Title: Fantastic Mr. Fox
Genre: Animation, Adventure, Comedy
Director: Wes Anderson
based on the novel of Roald Dahl
Music: Alexandre Desplat
Cinematography: Tristan Oliver
Eric Chase Anderson
Wes Anderson’s stop-motion puppet show, adopted from Roald Dahl’s beloved children novel, has evaded from me for all these years, again, I’m not an avid animation fan and particularly into children’s fare, but this winsome gem can nimbly edge into my Top 10 film of the year.
Mr. Fox (Clooney) used to enjoy his adventurous life as a food-stealer with Ms. Fox (Streep), but now he is a suave columnist, they have a son Ash (Schwartzman), and lead a quiet life living underground. Nevertheless, as a wild animal, Mr. Fox cannot reconciled to the quiet life which Ms. Fox urges him to hew to, he purchases a new tree house regardless of his lawyer Mr. Badger (Murray)’s persuasion because three meanest human farmers are living nearby. Later Mr. Fox’s teenage nephew Kristofferson (Eric Chase Anderson) comes to stay with them, whose athletic bent walks away with Mr. Fox’s commendation and leaves a gauche Ash pale in comparison.
Recruiting an opossum Kylie (Wolodarsky) as his aide, Mr. Fox plots one-last-raid to the three farmers’ respective lands on the sly, which ultimately provokes the farmers’ vengeance, lead by Franklin Bean (Gambon), the meanest of them all, and endangers other species as well. Together, animals need to use their instinct to fight back and Mr. Fox must retrieve his tail which he has lost in an ambush, now becomes a fur tie wearing by Bean as a victorious token and rescue Kristofferson who is captured as a hostage.
With all the animals sport an American accent whereas the evil humans with British accent, Anderson chirpily brings the mischievous pettiness into the film’s autumnal palette, the story has its whimsical focus on retaining one’s natural disposition and a correct upbringing every child should receive. Visually speaking, this animation has its quintessential Andersonian opulence, its symmetrical and miniature frame arrangement promisingly augurs his auteurist consummation in MOONRISE KINGDOM (2012) and THE GRAND BUDAPEST HOTEL (2014). So is his characterization of the assorted anthropomorphic critters, mostly foxes and rodents, and the only villain among them is Willem Dafoe voices the rat, Mr. Fox’s nemesis. When Mr. Fox and his cohort meets a wolf on their way, he must overcome his deepest fear since his inherent phobia of wolves, and Anderson lends the story such a philosophical angle of exhortation, throws in conspicuous adulthood sophistication onto the family-friendly template.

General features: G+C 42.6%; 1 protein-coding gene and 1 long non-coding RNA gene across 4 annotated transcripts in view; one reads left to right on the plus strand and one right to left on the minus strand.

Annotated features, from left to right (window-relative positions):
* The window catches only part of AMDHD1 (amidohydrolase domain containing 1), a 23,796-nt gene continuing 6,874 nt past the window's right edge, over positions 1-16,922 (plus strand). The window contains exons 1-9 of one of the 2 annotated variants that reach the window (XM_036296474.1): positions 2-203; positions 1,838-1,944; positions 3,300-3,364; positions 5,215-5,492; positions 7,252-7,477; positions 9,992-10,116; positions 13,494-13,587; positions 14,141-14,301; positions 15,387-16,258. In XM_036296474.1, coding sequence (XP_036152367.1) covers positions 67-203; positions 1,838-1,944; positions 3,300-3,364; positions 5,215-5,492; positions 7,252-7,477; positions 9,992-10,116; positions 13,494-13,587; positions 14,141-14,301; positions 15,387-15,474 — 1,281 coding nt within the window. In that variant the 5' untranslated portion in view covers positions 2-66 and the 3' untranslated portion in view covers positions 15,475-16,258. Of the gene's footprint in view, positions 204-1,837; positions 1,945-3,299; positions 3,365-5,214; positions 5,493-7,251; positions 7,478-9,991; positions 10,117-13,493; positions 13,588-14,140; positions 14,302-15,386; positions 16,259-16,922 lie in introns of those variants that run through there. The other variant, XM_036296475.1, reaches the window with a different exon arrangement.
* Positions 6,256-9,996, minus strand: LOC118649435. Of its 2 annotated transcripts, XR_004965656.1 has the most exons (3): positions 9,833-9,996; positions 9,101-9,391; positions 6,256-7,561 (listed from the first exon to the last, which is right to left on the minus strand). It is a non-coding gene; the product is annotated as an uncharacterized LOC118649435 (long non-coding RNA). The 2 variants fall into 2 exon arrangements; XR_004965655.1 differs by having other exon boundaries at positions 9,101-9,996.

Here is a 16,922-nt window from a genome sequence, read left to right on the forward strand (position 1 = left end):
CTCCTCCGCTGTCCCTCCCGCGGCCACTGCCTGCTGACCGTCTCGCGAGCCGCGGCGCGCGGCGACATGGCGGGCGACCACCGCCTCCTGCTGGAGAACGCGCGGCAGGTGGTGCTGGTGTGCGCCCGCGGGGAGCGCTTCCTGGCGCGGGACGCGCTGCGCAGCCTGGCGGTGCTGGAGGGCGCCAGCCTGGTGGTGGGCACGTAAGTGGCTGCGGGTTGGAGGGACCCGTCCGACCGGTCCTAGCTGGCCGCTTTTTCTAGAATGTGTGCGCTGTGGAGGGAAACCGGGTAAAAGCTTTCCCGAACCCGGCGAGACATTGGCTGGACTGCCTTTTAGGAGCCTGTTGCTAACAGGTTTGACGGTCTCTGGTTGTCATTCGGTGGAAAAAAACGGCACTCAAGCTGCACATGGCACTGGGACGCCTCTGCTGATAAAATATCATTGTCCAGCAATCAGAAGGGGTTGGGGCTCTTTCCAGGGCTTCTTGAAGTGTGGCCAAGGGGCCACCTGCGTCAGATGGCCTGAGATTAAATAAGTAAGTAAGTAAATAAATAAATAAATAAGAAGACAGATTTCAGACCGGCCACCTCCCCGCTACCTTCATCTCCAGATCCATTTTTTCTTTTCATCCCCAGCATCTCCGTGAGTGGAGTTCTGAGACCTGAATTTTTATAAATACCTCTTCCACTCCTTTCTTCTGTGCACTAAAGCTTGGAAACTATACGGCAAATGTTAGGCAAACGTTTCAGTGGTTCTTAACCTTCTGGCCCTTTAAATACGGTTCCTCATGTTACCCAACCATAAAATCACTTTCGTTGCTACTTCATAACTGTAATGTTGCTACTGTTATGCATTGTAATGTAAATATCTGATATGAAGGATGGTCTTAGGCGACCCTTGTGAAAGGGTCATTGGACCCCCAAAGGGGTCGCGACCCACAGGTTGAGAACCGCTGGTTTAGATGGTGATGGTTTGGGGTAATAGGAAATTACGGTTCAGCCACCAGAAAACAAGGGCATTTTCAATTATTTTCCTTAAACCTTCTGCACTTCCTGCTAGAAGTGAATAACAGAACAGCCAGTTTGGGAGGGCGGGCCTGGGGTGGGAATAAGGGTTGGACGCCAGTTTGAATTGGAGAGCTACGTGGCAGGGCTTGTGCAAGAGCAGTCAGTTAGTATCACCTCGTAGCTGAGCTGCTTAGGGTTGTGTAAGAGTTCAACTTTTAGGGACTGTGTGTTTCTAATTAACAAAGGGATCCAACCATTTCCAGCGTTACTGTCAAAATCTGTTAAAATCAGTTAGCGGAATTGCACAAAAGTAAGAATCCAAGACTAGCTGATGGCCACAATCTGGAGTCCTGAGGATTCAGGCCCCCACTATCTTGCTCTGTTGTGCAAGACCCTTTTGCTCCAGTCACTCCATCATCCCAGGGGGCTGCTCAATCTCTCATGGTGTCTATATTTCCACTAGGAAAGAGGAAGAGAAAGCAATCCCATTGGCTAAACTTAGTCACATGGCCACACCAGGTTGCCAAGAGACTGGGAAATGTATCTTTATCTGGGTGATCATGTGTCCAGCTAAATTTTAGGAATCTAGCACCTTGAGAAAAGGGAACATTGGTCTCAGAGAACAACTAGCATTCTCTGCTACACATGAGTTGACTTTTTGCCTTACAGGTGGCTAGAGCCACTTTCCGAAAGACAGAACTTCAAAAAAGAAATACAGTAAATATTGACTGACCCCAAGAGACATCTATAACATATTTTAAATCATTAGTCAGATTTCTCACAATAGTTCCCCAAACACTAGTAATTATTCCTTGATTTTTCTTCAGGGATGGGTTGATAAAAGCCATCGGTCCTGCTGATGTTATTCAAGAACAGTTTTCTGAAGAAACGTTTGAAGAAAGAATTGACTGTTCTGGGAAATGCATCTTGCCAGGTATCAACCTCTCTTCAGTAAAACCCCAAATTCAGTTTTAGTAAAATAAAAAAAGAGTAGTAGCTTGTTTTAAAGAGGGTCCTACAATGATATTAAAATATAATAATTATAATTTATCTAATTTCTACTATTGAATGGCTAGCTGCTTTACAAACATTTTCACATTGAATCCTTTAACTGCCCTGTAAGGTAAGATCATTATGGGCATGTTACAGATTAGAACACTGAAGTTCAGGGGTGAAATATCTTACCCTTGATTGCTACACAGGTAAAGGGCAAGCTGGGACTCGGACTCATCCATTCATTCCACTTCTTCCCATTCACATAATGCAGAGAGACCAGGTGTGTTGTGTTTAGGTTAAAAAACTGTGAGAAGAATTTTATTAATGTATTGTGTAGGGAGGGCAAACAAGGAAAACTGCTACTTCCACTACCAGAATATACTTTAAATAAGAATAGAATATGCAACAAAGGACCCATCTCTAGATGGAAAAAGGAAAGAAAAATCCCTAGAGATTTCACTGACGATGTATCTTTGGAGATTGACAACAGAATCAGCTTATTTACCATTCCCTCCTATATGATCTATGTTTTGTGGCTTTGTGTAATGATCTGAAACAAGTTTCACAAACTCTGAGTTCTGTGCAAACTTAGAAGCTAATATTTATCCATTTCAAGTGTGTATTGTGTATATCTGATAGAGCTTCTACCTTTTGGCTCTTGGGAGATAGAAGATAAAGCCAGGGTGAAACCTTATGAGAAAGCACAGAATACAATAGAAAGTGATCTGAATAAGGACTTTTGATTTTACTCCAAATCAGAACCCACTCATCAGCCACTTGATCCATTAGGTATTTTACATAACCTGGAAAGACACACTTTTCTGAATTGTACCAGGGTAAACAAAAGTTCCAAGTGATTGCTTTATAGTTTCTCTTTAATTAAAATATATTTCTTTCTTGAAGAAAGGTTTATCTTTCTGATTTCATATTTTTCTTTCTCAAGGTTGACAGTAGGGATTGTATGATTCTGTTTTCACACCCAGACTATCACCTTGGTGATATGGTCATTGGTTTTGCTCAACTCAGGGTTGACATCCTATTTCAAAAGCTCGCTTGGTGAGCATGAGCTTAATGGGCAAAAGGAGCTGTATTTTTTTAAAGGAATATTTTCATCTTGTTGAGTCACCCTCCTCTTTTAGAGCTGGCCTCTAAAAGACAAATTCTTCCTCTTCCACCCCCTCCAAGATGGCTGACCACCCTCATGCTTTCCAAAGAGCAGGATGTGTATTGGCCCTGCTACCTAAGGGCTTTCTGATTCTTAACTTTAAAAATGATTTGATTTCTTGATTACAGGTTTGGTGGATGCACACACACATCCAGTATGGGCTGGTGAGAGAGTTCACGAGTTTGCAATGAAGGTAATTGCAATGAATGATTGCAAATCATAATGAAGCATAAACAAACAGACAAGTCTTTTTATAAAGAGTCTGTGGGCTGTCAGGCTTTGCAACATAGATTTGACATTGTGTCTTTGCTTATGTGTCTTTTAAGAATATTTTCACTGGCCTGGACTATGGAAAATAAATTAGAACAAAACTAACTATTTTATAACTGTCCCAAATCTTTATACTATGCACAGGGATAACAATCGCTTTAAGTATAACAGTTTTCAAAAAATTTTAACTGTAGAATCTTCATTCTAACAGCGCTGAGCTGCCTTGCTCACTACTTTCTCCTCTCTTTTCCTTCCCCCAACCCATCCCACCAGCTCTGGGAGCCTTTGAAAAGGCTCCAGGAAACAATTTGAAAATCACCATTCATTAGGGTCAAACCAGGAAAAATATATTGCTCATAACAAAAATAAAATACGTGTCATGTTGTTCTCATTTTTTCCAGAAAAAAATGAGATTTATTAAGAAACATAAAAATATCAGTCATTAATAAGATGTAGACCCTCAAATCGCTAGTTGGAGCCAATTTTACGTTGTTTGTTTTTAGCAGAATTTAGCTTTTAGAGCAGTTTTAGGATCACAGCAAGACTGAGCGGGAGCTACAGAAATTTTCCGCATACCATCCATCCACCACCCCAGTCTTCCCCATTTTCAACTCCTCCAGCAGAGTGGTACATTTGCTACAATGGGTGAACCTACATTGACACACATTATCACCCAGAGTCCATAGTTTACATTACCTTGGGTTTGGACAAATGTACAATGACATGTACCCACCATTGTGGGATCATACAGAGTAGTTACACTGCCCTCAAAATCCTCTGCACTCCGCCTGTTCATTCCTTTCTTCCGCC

For those who anticipate a more dramatic showdown, Anderson doesn’t accommodate itself into a traditional story-unwinding, the film doesn’t end in a thorough and edge-of-the-seat payoff, alternatively, Anderson blasé carefreeness finishes this endearing tale with a “we want it more” note. The cast is pretty fetching, it is Clooney’s first voice performance and he is plain fitting, but a quite despondent fact is that Streep can only pair with Clooney as a couple in an animation, in the world of live-action, it will never happen, not in a billion years. All in all, it is rather dismissive to category Anderson’s work as a cartoon for kids, it competently deserves the adjective in its title and is a steadfast stepping stone for Anderson’s propitious standing in Hollywood’s hierarchy.